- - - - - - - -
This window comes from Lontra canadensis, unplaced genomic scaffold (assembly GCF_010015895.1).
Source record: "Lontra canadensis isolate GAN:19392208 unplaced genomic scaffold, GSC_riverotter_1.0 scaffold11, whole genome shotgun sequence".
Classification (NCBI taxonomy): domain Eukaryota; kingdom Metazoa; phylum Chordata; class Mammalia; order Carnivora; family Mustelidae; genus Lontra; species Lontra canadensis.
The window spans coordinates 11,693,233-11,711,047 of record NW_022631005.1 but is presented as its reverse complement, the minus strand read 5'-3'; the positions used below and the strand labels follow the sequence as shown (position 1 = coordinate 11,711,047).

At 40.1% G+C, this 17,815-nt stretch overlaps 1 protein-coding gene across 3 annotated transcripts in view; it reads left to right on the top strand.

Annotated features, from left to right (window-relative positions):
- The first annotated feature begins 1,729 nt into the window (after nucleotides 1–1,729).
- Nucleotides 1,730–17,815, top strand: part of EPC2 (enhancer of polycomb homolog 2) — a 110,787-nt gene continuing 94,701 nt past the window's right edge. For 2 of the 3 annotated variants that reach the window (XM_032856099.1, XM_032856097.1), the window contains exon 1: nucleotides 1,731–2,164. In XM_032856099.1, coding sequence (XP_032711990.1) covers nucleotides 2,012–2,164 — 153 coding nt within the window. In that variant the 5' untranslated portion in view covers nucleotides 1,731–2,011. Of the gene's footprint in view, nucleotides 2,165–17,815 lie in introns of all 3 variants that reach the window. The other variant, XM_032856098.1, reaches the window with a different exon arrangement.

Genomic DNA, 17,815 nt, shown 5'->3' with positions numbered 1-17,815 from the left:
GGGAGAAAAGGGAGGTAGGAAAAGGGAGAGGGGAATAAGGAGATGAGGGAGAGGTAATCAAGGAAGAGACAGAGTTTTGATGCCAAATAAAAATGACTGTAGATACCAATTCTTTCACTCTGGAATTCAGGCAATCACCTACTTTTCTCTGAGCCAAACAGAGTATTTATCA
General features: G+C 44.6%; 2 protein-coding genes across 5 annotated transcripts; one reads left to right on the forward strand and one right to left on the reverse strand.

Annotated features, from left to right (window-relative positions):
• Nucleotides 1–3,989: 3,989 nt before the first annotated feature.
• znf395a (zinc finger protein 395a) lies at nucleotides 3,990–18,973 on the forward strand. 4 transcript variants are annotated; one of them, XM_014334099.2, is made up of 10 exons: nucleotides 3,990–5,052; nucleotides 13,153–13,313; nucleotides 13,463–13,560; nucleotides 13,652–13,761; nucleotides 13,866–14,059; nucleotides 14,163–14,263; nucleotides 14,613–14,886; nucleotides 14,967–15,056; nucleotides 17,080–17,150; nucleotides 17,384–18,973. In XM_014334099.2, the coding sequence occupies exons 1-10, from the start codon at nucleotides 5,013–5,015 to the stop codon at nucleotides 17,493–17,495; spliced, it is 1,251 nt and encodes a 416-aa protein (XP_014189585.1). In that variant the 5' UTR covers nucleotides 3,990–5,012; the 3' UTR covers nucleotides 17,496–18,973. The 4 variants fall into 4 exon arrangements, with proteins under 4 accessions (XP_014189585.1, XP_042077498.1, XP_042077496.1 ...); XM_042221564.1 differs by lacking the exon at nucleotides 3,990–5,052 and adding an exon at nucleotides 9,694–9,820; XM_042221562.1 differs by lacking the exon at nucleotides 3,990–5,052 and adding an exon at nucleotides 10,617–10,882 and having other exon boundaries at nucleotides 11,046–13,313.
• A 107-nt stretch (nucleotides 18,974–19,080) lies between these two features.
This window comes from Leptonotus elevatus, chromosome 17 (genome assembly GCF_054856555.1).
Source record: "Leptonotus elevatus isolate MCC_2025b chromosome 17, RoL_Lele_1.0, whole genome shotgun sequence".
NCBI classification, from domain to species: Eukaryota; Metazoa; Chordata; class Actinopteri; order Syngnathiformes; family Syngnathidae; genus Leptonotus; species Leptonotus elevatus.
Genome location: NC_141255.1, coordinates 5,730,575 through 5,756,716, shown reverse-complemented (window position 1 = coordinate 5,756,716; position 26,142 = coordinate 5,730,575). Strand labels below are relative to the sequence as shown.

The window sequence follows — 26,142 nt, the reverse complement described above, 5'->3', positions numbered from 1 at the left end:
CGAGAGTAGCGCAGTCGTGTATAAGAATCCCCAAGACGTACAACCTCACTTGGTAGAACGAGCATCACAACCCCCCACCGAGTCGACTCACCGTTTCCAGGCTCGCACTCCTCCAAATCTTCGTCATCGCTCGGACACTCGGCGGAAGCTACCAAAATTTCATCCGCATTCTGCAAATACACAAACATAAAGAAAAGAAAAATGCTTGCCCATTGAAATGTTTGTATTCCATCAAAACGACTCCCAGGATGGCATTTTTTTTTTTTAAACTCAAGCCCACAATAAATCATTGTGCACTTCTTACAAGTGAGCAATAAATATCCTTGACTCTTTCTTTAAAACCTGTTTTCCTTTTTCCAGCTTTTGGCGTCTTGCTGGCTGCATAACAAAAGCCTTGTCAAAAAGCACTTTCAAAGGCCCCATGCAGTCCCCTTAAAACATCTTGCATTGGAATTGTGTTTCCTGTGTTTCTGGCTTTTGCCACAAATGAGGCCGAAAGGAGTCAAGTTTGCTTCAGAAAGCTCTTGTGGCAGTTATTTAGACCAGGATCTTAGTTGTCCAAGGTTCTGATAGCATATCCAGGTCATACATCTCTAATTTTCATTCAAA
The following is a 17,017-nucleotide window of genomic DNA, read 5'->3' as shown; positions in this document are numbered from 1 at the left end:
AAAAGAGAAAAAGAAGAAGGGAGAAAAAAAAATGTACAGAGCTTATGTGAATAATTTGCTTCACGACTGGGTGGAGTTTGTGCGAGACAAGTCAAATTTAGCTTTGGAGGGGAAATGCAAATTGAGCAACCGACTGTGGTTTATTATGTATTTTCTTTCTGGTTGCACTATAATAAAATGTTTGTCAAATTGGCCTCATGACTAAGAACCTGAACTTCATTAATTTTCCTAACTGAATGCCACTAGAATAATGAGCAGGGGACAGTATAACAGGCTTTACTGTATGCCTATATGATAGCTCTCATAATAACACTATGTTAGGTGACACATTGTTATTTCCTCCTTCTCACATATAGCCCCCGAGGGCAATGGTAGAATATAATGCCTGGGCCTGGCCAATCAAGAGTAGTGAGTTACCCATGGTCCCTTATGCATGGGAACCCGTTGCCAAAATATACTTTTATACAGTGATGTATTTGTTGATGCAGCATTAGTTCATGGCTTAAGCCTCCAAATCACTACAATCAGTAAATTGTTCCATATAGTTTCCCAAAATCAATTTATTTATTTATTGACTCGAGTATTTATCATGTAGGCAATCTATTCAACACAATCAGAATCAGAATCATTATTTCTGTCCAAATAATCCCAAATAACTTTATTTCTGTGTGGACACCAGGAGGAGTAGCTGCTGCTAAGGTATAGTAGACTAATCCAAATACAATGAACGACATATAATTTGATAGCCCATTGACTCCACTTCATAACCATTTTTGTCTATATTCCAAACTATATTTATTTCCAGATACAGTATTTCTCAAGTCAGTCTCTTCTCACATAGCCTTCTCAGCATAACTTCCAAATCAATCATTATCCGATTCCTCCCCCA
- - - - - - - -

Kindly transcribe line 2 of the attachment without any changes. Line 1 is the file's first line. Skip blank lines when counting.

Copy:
Source record: "Lontra canadensis isolate GAN:19392208 unplaced genomic scaffold, GSC_riverotter_1.0 scaffold11, whole genome shotgun sequence".